Legislation to change how St. John property tax is assessed was a key topic Wednesday for the Committee on Government Operations, Energy and Veterans’ Affairs. However, with no quorum and just two senators present, no votes were taken and the bill was held in committee, along with a bill concerning benefits for WAPA hazardous duty employees.
Much of the hearing focused on two bills affecting property taxes. One, sponsored by Sen. Craig Barshinger, would have St. John real property valued for tax purposes by averaging similarly situated St. Thomas and St. John properties and reducing the tax value for St. John properties below their market values to that average valuation.
Speaking in support of his bill, Barshinger said disproportionate increases in St. John property values, after being reassessed in 2006, were creating serious hardships for property owners whose small family homes were suddenly assessed at a million dollars or more.
St. John property owners, including Pam Gaffin of the St. John Unity Day Group, testified that 2005 mass assessments done by assessment firm Bearing Point were fraught with errors and argued against the established method of mass appraisals in general.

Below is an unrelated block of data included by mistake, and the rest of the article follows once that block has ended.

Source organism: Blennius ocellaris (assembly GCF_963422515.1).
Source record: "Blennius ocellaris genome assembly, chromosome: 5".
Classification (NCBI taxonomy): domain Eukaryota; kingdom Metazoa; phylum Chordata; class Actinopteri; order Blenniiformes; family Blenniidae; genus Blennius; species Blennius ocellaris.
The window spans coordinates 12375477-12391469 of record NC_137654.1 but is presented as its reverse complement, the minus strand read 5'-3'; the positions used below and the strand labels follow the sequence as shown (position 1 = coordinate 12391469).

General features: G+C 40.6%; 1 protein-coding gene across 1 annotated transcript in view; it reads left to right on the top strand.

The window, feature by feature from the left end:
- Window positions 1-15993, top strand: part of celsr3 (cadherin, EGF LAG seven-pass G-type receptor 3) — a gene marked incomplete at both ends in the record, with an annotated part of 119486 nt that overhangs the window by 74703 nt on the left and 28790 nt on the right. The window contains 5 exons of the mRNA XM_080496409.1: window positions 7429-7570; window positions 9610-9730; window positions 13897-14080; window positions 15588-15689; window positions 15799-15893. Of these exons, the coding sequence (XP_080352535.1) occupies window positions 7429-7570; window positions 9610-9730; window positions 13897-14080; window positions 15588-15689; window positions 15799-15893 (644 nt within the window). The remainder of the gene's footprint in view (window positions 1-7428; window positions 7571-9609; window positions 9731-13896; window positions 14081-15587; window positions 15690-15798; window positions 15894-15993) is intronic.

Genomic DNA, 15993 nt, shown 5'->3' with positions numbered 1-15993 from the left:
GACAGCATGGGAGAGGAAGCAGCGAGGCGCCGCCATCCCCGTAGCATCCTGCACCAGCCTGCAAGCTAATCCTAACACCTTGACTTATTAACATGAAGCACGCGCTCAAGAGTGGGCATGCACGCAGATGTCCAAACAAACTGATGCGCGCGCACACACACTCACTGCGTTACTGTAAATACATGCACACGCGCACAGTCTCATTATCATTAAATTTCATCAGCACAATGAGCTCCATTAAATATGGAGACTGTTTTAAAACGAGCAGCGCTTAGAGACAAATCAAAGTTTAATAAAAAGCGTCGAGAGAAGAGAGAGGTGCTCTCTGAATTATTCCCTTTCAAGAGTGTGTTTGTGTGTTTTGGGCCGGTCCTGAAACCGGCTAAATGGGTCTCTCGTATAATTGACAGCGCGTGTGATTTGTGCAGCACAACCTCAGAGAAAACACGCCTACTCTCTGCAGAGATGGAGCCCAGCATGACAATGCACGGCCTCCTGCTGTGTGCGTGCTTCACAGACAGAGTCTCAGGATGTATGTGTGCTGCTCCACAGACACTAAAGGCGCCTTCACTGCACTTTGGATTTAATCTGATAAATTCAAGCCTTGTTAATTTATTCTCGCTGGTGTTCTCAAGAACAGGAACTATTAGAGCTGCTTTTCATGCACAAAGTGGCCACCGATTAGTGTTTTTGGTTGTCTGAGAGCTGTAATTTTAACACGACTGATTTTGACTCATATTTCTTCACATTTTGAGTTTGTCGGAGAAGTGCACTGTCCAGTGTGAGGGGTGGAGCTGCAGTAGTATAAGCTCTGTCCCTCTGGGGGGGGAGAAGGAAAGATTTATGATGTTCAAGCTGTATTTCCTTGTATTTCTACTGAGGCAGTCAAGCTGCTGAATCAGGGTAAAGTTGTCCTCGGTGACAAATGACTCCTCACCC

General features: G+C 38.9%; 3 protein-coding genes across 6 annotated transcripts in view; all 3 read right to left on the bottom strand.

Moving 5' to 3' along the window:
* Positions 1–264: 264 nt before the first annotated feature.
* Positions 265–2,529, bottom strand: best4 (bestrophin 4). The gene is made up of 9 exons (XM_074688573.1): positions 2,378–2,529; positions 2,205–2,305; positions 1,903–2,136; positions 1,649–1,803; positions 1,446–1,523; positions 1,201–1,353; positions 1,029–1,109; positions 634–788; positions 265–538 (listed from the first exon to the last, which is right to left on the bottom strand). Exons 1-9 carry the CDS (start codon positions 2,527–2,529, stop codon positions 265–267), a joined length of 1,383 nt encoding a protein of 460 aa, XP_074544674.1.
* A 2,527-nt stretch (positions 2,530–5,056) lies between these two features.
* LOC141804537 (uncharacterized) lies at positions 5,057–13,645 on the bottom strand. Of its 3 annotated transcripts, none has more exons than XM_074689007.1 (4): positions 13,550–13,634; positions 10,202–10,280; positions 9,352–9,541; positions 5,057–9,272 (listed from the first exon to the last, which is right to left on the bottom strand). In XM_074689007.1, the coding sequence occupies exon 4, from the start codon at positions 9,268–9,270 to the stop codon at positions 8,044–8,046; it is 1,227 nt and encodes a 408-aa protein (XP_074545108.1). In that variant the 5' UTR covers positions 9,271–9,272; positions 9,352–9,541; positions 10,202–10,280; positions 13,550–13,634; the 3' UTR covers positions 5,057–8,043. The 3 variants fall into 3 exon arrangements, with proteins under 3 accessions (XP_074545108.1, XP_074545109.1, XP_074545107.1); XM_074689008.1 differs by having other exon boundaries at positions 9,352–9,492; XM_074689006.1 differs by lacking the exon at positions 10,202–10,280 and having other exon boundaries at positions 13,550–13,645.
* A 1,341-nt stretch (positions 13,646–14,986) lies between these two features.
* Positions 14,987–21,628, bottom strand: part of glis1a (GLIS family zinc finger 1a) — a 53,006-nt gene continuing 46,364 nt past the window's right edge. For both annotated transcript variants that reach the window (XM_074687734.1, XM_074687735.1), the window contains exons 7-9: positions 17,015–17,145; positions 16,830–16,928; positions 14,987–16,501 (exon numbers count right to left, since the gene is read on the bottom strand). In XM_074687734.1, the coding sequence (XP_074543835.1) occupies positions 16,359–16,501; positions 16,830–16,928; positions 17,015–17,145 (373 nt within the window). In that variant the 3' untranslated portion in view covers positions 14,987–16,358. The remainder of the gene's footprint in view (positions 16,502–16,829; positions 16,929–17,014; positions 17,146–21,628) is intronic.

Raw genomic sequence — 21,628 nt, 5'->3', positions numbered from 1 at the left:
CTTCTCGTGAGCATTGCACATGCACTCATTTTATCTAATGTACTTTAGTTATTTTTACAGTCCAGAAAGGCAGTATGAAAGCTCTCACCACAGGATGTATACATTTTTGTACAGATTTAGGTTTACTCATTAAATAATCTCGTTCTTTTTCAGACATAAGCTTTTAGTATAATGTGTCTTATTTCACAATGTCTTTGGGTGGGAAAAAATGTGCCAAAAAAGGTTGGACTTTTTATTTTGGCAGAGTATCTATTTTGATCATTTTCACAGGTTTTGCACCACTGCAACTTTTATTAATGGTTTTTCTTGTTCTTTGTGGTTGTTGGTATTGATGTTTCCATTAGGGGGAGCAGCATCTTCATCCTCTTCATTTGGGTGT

Instead of endorsing Barshinger’s approach of averaging St. Thomas and St. John values just for St. John properties, Gaffin argued for valuing properties based solely on the last sale price. This would ease the tax burden for those who bought property long ago and would especially benefit those who inherited a family homestead, she said.
After Unity Day group and others filed suit, the court ordered that property tax bills for 2006–2009 not use the 2005 Bearing Point assessment, but 1998 assessments instead. Tax bills for 2010 may use a new valuation, and properties are again due for reappraisal.
Tax Assessor Bernadette Williams testified against the measure, saying the burden of increased property taxes can be and has been alleviated through other channels. She added that the V.I. government has spent millions of dollars to develop a credible property valuation system that meets requirements set by federal court mandate and that changing the system would invite problems.
The bill’s method of averaging two district’s properties and applying the average just to one district "is not an acceptable or recognized method of valuation and does not lend to a credible property tax system," Williams said.
Attorney General Vincent Frazer raised similar concerns but went further.
"In my opinion this provision will be difficult to administer and may be found unconstitutional," Frazer said. "This bill, if it becomes law, may cause disproportionate benefits to a wealthy St. John resident who can afford to pay, while a modest property owner on St. Thomas has to pay the actual assessment."
Any sort of geographic- or island-based variation in valuation "will be considered suspect and draw us back into litigation," he said.
No votes were taken on this or the other bills under consideration. Present were Hansen and Barshinger.